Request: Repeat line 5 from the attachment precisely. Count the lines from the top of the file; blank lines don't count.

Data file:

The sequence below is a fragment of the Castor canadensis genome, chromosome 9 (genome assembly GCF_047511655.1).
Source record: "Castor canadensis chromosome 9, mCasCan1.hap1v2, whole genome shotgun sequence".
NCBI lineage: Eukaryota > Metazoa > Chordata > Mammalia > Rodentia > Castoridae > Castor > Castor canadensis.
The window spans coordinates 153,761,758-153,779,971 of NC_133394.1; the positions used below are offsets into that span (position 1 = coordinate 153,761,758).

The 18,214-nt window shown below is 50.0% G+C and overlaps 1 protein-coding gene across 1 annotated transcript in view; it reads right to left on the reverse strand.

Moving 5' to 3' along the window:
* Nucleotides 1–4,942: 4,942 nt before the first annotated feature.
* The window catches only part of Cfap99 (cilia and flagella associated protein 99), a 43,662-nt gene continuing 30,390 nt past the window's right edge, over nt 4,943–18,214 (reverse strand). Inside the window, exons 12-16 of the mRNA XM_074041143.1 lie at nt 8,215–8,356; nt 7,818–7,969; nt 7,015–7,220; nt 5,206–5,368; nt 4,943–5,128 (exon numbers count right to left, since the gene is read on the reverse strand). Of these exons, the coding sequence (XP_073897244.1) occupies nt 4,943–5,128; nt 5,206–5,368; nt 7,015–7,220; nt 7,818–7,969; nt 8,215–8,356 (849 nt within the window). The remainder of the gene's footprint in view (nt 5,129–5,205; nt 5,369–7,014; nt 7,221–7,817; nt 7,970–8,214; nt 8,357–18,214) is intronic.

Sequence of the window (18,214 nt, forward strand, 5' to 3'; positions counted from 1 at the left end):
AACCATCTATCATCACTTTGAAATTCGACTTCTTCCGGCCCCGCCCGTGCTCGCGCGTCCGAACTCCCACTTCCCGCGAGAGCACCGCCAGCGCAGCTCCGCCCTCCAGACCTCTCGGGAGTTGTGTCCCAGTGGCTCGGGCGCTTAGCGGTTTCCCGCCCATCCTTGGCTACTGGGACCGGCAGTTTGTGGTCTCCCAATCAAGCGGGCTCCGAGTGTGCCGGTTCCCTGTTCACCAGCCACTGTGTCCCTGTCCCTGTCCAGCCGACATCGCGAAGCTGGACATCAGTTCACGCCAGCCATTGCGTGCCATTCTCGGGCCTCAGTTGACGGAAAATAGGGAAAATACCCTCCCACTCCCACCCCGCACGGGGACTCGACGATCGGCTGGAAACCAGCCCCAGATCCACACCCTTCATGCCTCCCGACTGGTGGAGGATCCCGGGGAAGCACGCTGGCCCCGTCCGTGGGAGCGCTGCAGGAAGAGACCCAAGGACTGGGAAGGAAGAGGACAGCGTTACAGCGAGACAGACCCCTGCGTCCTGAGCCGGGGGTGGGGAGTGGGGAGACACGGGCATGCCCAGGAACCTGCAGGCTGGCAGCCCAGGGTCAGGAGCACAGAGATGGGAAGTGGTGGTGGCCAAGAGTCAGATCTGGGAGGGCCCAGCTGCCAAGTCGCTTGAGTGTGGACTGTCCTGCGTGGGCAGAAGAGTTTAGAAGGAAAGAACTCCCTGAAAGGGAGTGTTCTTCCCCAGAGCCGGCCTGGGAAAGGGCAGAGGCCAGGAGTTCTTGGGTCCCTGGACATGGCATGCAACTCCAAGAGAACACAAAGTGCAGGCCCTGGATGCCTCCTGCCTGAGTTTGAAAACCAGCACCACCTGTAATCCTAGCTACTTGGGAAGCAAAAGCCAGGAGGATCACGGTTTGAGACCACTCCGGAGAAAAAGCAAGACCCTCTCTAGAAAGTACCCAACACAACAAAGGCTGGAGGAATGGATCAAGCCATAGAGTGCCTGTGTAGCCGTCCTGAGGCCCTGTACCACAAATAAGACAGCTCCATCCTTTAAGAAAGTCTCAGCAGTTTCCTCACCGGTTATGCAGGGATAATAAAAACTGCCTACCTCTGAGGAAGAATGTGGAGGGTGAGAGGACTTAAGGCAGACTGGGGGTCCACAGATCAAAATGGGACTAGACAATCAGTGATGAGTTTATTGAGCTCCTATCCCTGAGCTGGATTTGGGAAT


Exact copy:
The 18,214-nt window shown below is 50.0% G+C and overlaps 1 protein-coding gene across 1 annotated transcript in view; it reads right to left on the reverse strand.